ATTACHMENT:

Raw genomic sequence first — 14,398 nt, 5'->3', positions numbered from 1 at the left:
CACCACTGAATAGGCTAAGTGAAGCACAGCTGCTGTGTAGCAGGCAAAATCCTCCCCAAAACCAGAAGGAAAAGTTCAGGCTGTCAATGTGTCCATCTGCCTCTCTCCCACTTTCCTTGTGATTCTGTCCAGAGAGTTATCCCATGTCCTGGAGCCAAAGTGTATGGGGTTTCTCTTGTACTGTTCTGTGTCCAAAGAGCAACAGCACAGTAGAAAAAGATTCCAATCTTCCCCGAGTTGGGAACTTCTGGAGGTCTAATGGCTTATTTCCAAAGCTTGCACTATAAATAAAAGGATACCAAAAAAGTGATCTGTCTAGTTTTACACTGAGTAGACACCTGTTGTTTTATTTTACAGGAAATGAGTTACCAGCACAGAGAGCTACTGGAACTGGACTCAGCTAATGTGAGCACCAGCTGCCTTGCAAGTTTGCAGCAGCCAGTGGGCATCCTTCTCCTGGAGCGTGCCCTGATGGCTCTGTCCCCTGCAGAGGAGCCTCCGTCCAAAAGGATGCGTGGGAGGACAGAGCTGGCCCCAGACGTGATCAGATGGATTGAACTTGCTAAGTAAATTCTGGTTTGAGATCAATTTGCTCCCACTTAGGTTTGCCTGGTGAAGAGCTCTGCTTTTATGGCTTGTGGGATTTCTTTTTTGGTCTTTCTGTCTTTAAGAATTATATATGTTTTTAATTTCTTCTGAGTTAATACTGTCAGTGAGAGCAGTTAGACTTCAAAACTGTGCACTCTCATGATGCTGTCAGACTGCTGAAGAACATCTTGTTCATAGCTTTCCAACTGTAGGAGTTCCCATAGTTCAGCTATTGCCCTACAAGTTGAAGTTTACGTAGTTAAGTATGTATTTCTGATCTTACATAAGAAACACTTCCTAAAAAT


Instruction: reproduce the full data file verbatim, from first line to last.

Raw genomic sequence first — 14,398 nt, 5'->3', positions numbered from 1 at the left:
CACCACTGAATAGGCTAAGTGAAGCACAGCTGCTGTGTAGCAGGCAAAATCCTCCCCAAAACCAGAAGGAAAAGTTCAGGCTGTCAATGTGTCCATCTGCCTCTCTCCCACTTTCCTTGTGATTCTGTCCAGAGAGTTATCCCATGTCCTGGAGCCAAAGTGTATGGGGTTTCTCTTGTACTGTTCTGTGTCCAAAGAGCAACAGCACAGTAGAAAAAGATTCCAATCTTCCCCGAGTTGGGAACTTCTGGAGGTCTAATGGCTTATTTCCAAAGCTTGCACTATAAATAAAAGGATACCAAAAAAGTGATCTGTCTAGTTTTACACTGAGTAGACACCTGTTGTTTTATTTTACAGGAAATGAGTTACCAGCACAGAGAGCTACTGGAACTGGACTCAGCTAATGTGAGCACCAGCTGCCTTGCAAGTTTGCAGCAGCCAGTGGGCATCCTTCTCCTGGAGCGTGCCCTGATGGCTCTGTCCCCTGCAGAGGAGCCTCCGTCCAAAAGGATGCGTGGGAGGACAGAGCTGGCCCCAGACGTGATCAGATGGATTGAACTTGCTAAGTAAATTCTGGTTTGAGATCAATTTGCTCCCACTTAGGTTTGCCTGGTGAAGAGCTCTGCTTTTATGGCTTGTGGGATTTCTTTTTTGGTCTTTCTGTCTTTAAGAATTATATATGTTTTTAATTTCTTCTGAGTTAATACTGTCAGTGAGAGCAGTTAGACTTCAAAACTGTGCACTCTCATGATGCTGTCAGACTGCTGAAGAACATCTTGTTCATAGCTTTCCAACTGTAGGAGTTCCCATAGTTCAGCTATTGCCCTACAAGTTGAAGTTTACGTAGTTAAGTATGTATTTCTGATCTTACATAAGAAACACTTCCTAAAAAT